Some garagistes started to disappear: Cooper was gone, Brabham on the decline, and BRM slowly faded away. At the front of the pack, Lotus, Ferrari, Matra/Tyrrell, and McLaren.
1976 will be remembered as one of F1's most iconic years, with Hunt and Lauda fighting it out in their respective McLaren and Ferrari. Meanwhile, Tyrrell (and others) where experimenting with six-wheeled cars, but Lotus lagged a bit behind by now. You can always count on them to come up with some revolutionary inventions, though...
F1 wears skirts (1977-1982)
The Brabham BT46 'Fan Car' tried to counter the ground effects with some great lateral thinking. But skirts (McLaren MP4/1) and turbos (Renault RS10) would prevail
And indeed, the genius of Lotus struck again: they came up with the rather radical idea to use the floor and sidepods of the car to create suction with what would be called ground effect. It produced massive amounts of downforce and didn't even create much drag.
But creative as it was, Lotus still got caught by the likes of Ferrari and Williams, who where using more traditionnal designs with success. Meanwhile, Renault was attempting to couple the power of the Ferrari engines with the compacity of the DFV by using the still unknown turbo technology. 1979 saw the first victory by a turbo car. Ferrari and Alfa Romeo soon followed, but because these engines still took too much crucial space under the car, they were left to face DFV-powered teams making full use of underbody aerodynamics and their skirts. This proved strenuous on F1, a political war led by a young(ish) Bernie Ecclestone resulting in the banning of the skirts and the conversion of most of the field to turbo engines.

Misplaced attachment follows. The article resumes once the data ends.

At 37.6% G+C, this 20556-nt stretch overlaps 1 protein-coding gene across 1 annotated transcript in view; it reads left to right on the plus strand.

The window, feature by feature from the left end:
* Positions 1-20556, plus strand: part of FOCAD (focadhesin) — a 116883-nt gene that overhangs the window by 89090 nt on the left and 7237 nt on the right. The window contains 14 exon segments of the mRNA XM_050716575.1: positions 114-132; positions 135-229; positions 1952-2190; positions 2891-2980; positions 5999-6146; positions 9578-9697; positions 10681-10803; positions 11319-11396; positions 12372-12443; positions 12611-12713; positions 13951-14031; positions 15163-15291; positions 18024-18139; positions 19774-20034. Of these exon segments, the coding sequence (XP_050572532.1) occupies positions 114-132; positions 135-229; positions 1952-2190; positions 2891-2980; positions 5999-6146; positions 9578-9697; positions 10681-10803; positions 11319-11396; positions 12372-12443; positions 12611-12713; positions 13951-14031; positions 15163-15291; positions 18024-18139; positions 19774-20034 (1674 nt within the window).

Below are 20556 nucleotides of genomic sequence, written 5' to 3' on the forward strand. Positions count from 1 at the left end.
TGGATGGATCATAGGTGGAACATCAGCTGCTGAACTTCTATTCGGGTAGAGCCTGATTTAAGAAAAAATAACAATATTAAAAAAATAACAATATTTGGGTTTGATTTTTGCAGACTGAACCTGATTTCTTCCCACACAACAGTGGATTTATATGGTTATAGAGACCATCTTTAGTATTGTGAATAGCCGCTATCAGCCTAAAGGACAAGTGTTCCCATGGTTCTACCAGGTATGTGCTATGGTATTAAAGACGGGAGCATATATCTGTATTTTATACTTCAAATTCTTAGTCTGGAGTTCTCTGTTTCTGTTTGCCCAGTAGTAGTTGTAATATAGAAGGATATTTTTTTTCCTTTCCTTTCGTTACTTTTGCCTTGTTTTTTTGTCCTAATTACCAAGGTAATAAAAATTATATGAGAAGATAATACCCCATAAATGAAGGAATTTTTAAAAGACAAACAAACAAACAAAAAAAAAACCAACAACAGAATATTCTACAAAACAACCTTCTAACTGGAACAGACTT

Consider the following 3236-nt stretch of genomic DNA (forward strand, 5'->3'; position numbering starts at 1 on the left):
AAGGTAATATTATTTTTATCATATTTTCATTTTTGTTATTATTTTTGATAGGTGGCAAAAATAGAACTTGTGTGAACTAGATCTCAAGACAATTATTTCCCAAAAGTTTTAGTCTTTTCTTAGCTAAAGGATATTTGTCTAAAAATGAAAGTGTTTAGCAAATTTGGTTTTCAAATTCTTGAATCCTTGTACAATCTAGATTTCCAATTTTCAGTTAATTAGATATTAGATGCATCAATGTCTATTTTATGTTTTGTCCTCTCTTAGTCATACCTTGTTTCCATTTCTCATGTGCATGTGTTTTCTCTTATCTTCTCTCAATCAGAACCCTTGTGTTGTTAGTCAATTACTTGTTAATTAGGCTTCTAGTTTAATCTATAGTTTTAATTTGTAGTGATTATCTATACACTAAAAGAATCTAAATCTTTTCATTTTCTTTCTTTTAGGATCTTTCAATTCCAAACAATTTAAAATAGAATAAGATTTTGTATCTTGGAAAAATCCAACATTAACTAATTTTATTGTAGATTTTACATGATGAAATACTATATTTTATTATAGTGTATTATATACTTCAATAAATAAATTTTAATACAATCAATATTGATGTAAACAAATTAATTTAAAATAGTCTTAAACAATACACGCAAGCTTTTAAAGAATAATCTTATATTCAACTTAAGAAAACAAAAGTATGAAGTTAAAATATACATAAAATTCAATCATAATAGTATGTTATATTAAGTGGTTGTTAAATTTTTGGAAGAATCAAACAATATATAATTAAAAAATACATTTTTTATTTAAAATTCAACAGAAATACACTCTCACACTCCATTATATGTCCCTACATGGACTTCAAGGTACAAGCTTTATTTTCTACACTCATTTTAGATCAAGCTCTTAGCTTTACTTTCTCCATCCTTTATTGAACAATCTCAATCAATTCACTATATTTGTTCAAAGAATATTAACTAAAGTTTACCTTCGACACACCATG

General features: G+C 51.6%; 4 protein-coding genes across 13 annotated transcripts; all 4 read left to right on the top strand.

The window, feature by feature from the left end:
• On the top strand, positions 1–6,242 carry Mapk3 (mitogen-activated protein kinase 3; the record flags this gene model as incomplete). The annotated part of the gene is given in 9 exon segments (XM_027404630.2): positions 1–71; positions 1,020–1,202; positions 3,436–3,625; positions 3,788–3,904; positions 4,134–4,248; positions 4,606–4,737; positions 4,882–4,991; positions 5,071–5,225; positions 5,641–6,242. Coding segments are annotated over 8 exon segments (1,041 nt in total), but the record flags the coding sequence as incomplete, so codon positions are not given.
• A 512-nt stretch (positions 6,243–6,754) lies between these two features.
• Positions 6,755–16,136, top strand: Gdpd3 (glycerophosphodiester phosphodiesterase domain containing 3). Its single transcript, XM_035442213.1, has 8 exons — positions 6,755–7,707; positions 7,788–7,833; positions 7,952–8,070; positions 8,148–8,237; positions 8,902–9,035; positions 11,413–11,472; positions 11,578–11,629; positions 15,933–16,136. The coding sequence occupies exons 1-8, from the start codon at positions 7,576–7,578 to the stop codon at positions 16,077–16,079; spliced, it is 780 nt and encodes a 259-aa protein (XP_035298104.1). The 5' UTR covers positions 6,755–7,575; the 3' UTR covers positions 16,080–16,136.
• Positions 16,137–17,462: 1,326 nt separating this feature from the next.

In 1981 McLaren introduced the carbon-fiber monocoque to F1, and, led by a young Ron Dennis, entered its golden years.
1,400hp turbo monsters (1983-1988)
The explosive BMW turbo 4-pot that started it all in the Brabham BT56, and the last turbo monster, the McLaren MP4/4
By 1983, teams had clearly seen that to be competitive, you'd have to secure an expensive turbo engine. BMW, Renault, TAG-Porsche and Honda quickly destroyed the remains of the Cosworth DFV, and even Ferrari switched to forced induction.
In 1986, BMW estimated their four-cylinder engine, whose block was derived from a production engine, produced up to 1,400hp in quali guise. Of course, they didn't last long with that kind of pressure running through them; this was the era of quali engines and tires that lasted only a few explosive laps.
McLaren and Williams, both powered at some point by Honda, dominated the era, with the occasional Brabham-BMW flash of brilliance. The legends of Mansell, Piquet, Prost were forged in blow-off valve gasses. And of course, by 1988, the turbos' last season, a new face had made its mark on the sport: Ayrton Senna was now challenging Prost to titles, a rivalry that would exceed everything the sport had seen so far.